Dutch resistance against Antwerp excavation for new village in Geeland (Antwerp)

The land they do not want to see coming to the Netherlands comes from the construction project of the chemical company Inios. © MARC HERREMANS

Dutch action group Stitching Schon Boulder is concerned about the Antwerp excavation site where a new beach village will be built in Zeeland. In March, the group expressed its concerns in the Dutch press: the floor would be polluted. Today, the Apache News website pays close attention to the role of former Minister Peter de Kremin (CD&V).

The Skோன்ne Boulder Foundation reported to Omroep Zeeland in late March that “there are signs that the soil for raising the Watersande construction project is polluted.” Provincial Zeeland CourantTherefore, the Trust demanded guarantees regarding the land provided and the effective prevention of land transport to the new coastal village of Watersand. In the summer, the chemical soil has to be transported from Belgium to the Netherlands.

It is about one and a half million cubic meters. “Every load should be modeled,” the foundation said. Watersande PV denies that the land meets the legal requirements. The trust’s attorney, Rogier Hörchner, submitted enforcement requests to both the municipality of Hulst and the province of Zeeland. According to the foundation, the supply of soil violates the Soil Quality Order, hence the law.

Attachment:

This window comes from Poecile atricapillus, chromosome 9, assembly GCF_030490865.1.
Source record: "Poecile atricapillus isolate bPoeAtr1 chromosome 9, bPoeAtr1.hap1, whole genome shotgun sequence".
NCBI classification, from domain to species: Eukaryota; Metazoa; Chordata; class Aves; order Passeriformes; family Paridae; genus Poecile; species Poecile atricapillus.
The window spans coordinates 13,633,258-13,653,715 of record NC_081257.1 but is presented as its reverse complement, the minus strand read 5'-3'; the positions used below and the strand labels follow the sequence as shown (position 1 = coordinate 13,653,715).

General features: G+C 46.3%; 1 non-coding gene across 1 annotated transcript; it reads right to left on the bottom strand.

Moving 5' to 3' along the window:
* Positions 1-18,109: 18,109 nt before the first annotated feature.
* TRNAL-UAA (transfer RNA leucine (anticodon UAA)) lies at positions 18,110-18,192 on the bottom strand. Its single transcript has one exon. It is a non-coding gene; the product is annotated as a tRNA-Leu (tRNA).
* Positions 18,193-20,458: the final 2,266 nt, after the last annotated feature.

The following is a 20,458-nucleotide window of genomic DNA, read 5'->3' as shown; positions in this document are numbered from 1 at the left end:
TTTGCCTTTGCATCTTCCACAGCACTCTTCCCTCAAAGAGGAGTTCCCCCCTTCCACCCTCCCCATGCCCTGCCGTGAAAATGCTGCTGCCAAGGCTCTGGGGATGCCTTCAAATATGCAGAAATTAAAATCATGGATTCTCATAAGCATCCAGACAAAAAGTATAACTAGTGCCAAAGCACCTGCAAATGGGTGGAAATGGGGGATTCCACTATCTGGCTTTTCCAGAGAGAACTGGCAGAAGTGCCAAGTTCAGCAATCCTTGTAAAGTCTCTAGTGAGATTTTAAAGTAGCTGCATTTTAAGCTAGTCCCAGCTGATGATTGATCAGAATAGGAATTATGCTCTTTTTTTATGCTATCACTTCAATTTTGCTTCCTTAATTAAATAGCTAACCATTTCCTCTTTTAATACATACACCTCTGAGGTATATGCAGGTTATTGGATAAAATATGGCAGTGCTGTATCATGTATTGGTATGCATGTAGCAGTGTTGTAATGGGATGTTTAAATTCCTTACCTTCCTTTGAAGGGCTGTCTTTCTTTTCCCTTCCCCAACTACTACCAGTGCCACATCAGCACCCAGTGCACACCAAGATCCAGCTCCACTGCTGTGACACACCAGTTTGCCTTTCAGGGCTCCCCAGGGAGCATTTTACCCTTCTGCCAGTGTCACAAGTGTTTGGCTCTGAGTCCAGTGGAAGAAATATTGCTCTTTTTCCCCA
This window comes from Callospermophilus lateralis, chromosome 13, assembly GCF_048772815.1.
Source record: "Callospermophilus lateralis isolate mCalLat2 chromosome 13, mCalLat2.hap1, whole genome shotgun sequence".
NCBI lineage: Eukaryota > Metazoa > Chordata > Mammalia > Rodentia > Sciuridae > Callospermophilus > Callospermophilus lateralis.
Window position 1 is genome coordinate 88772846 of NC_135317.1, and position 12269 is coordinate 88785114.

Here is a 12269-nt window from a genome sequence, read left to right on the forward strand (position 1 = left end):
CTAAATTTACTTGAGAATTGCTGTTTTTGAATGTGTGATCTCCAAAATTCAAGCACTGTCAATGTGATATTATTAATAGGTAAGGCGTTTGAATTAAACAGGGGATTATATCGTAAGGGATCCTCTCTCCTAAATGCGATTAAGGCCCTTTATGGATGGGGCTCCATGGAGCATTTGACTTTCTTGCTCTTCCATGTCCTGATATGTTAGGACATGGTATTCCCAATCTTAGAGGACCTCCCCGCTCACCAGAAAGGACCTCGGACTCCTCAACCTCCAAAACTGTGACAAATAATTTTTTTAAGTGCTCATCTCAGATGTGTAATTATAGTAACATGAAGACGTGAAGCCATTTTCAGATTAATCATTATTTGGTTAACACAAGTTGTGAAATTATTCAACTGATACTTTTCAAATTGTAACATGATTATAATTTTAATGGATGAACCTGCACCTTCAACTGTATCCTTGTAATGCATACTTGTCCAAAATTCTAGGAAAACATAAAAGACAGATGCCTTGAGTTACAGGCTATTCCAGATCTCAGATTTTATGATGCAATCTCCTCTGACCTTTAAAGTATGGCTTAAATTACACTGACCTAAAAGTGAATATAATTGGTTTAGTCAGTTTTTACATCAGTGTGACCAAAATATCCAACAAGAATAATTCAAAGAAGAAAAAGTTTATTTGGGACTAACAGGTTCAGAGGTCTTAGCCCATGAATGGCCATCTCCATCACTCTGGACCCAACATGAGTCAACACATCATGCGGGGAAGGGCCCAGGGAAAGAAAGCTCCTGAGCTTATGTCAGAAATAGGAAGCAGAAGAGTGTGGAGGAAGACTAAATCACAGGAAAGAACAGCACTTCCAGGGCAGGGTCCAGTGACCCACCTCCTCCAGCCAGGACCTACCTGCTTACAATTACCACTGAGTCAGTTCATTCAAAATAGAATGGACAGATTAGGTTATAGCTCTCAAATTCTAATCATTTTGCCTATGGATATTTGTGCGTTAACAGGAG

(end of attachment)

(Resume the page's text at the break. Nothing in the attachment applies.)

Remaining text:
“Soil for cultivation is available from the construction project of Iniose, a chemical company based in Antwerp,” reports Apache. The excavated material from there is, according to the foundation, “contaminated and highly salty”. The Schone Polder Foundation has relied on reports from consulting and engineering firms Arcadis and Antea Group since 2019.

Inios replied that it was not the client for the work, but the Antwerp Port Authority, which was responsible for the construction of the new canal wall and was therefore coordinating with various contractors.

Peter de Cream

Apache is investigating the role of former Minister Peter de Creme (CD & V) in this file. Through his company, De Creme became a director at the parent company of one of the two shareholders of the project developer behind Watersand last year.

“On December 7, 2020, De Creme founded Merck,” notes Apache. “A month later, Minister Demir gave the green light for the work on the canal wall and for the supply of related waste to Watersande.” With his company, “De Crem became Director of Sobradis Ventures on January 26, 2021, which holds a 50% stake in Watersande Holdings, the owner of the Dutch company Watersande BV.”

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